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Lessons from Lord of the Rings, Part 4

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Yesterday we posted Part Three of our article (co-written with author Elena Greene [2]) on lessons writers could draw from Peter Jackson’s Lord of the Rings movies. I’m too lazy to link the trackbacks, but a simple scroll will get you to Parts One, Two, and Three.

Sigh. As I revisit the lessons, I grow nostalgic for the heady days when the movie-goer impatiently waited for the next installment of these Acadamy Award-winning films. Now that’s good storytelling. On to the next two tips!

7. Find the right blend of external and internal conflict

Pacing has been the downfall of many writers. One way to control it is to alternate action and dialogue, which reads “faster,” with a scene showing internal conflict or introspection. But how much to use and why? Though that decision is part and parcel with the alchemy of writing, lessons can be gleaned from the filmmakers, who were masters of pacing.

[3]Wearing viewers out with big chunks of battle sequences was a real risk, but the filmmakers solved it by varying the action with a plethora of internal conflict scenes: Gollum debating with himself over what to do with his hobbit companions; Aragorn interacting with the besotted Eowyn; Frodo struggling to hold on to hope; Faramir weighing winning his father’s respect against sending his men into a hopeless battle.

Flashbacked moments of the romance between Aragorn and Arwen were used broadly and achieved a twofold purpose: slowing the pace while reminding the viewer what was at stake should Aragorn fail. The viewer was also granted a respite of beauty and peace before being thrust back into the carnage of war, sharpening the emotional response to both.

Readers cannot sustain interest in page after page of breakneck action or breathless dialogue. How’s your mix?

8. Trim the fat

When the time comes to edit your drafts, take a hard look at scenes that are not driving the story forward or adding dramatic power. During the adaptation of this beloved classic, the filmmakers continually struggled between the need to cut while retaining essential storylines. They hewed to a mantra: if it did not support the main story–Frodo’s quest to destroy the Ring—then it was trimmed.

Romance fans (we are among them!) were saddened when the secondary love story between Faramir and [4]Eowyn was distilled to little more than a secret smile between the two characters in the theatrical release and a thirty-second hand-holding scene in the extended version. Another intriguing storyline that was edited down was the conflict between Denethor and his sons. Rightly, the filmmakers focused on trimming secondary characters first in order to maintain the integrity and focus of the main storyline.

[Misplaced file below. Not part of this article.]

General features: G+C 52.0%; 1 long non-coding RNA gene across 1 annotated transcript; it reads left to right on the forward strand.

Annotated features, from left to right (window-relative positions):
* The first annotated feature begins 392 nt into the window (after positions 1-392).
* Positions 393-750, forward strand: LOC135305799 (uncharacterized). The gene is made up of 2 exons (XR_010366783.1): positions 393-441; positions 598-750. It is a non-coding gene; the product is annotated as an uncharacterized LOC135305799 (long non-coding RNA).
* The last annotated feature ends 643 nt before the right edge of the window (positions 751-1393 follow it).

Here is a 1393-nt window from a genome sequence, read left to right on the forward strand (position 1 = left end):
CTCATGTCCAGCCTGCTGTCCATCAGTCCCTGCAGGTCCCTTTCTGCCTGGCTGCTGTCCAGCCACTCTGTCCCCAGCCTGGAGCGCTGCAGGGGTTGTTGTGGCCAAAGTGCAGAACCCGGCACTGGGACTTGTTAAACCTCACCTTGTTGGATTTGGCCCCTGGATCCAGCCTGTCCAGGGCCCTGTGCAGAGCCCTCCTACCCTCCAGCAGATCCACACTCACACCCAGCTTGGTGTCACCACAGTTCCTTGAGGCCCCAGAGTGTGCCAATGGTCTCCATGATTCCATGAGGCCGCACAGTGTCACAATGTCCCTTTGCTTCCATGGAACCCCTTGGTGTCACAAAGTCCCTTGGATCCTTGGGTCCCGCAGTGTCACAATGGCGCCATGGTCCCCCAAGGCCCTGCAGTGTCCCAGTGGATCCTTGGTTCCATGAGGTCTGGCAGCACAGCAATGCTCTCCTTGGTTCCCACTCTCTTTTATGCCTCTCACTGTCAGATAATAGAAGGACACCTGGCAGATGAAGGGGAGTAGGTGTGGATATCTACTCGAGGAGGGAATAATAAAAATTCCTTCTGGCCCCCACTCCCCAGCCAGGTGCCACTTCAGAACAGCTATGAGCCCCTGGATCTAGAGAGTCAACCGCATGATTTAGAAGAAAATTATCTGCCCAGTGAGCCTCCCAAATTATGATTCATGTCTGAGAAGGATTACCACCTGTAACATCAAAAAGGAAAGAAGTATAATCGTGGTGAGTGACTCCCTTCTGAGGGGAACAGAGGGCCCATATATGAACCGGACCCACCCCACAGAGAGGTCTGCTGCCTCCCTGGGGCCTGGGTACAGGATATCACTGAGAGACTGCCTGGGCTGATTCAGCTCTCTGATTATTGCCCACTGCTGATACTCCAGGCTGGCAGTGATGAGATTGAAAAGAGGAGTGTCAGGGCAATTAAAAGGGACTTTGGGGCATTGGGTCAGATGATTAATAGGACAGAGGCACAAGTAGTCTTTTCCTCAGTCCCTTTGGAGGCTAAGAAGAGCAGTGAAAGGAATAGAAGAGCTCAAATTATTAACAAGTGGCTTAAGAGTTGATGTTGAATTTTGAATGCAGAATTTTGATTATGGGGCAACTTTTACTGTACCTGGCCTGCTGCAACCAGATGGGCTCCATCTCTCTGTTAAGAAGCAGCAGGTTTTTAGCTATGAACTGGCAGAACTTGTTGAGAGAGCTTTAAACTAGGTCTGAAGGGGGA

Though it is painful to jettison secondary characters and scenes, look to those areas first when choosing what to cut in order to stay true to the heart of the story.

Click part 5 below for our final installment of LESSONS FROM LORD OF THE RINGS. (The conclusion will be gripping! We hope!)

Part 5 [5]

About [6]

Writer Unboxed began as a collaboration between Therese Walsh [7] and Kathleen Bolton [8] in 2006. Since then the site has grown to include ~50 regular contributors--including bestselling authors and industry leaders--and frequent guests. In 2014, the first Writer Unboxed UnConference (part UNtraditional conference, part intensive craft event, part networking affair) [9] was held in Salem, MA. Learn more about our 2019 event, ESCAPE TO WuNDERLAND, on Eventbrite. [10] In 2016, the Writer Unboxed team published a book with Writer's Digest. AUTHOR IN PROGRESS: A No-Holds-Barred Guide to What It Really Takes to Get Published [11] has been well-received by readers who seek help in overcoming the hurdles faced at every step of the novel-writing process--from setting goals, researching, and drafting to giving and receiving critiques, polishing prose, and seeking publication. James Scott Bell has said of the guide, "Nourishment for the writer's soul and motivation for the writer's heart." You can follow Writer Unboxed on Twitter [12], and join our thriving Facebook community [13].